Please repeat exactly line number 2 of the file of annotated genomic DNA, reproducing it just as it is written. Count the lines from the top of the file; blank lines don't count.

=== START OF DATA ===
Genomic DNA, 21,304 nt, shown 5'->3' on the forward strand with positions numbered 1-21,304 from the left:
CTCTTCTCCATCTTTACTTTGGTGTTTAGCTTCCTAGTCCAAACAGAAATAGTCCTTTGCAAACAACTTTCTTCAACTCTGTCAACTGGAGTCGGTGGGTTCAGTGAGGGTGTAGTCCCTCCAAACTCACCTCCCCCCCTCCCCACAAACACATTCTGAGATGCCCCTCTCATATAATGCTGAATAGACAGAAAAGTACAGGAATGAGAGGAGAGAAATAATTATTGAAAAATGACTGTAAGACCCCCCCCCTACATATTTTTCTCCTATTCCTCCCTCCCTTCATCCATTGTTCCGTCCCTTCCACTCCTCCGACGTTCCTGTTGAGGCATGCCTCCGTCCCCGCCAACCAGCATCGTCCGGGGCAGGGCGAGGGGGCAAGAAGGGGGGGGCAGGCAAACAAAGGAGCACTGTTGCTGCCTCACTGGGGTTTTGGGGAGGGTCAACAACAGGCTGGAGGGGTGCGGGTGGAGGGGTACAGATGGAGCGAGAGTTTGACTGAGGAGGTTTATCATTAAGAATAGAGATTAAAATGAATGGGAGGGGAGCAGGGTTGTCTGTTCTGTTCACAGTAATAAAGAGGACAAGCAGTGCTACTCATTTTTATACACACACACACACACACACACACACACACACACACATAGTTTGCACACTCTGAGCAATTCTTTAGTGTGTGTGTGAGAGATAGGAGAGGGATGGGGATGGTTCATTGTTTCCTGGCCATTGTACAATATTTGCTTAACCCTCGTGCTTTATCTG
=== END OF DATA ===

CTCTTCTCCATCTTTACTTTGGTGTTTAGCTTCCTAGTCCAAACAGAAATAGTCCTTTGCAAACAACTTTCTTCAACTCTGTCAACTGGAGTCGGTGGGTTCAGTGAGGGTGTAGTCCCTCCAAACTCACCTCCCCCCCTCCCCACAAACACATTCTGAGATGCCCCTCTCATATAATGCTGAATAGACAGAAAAGTACAGGAATGAGAGGAGAGAAATAATTATTGAAAAATGACTGTAAGACCCCCCCCCTACATATTTTTCTCCTATTCCTCCCTCCCTTCATCCATTGTTCCGTCCCTTCCACTCCTCCGACGTTCCTGTTGAGGCATGCCTCCGTCCCCGCCAACCAGCATCGTCCGGGGCAGGGCGAGGGGGCAAGAAGGGGGGGGCAGGCAAACAAAGGAGCACTGTTGCTGCCTCACTGGGGTTTTGGGGAGGGTCAACAACAGGCTGGAGGGGTGCGGGTGGAGGGGTACAGATGGAGCGAGAGTTTGACTGAGGAGGTTTATCATTAAGAATAGAGATTAAAATGAATGGGAGGGGAGCAGGGTTGTCTGTTCTGTTCACAGTAATAAAGAGGACAAGCAGTGCTACTCATTTTTATACACACACACACACACACACACACACACACACACACATAGTTTGCACACTCTGAGCAATTCTTTAGTGTGTGTGTGAGAGATAGGAGAGGGATGGGGATGGTTCATTGTTTCCTGGCCATTGTACAATATTTGCTTAACCCTCGTGCTTTATCTG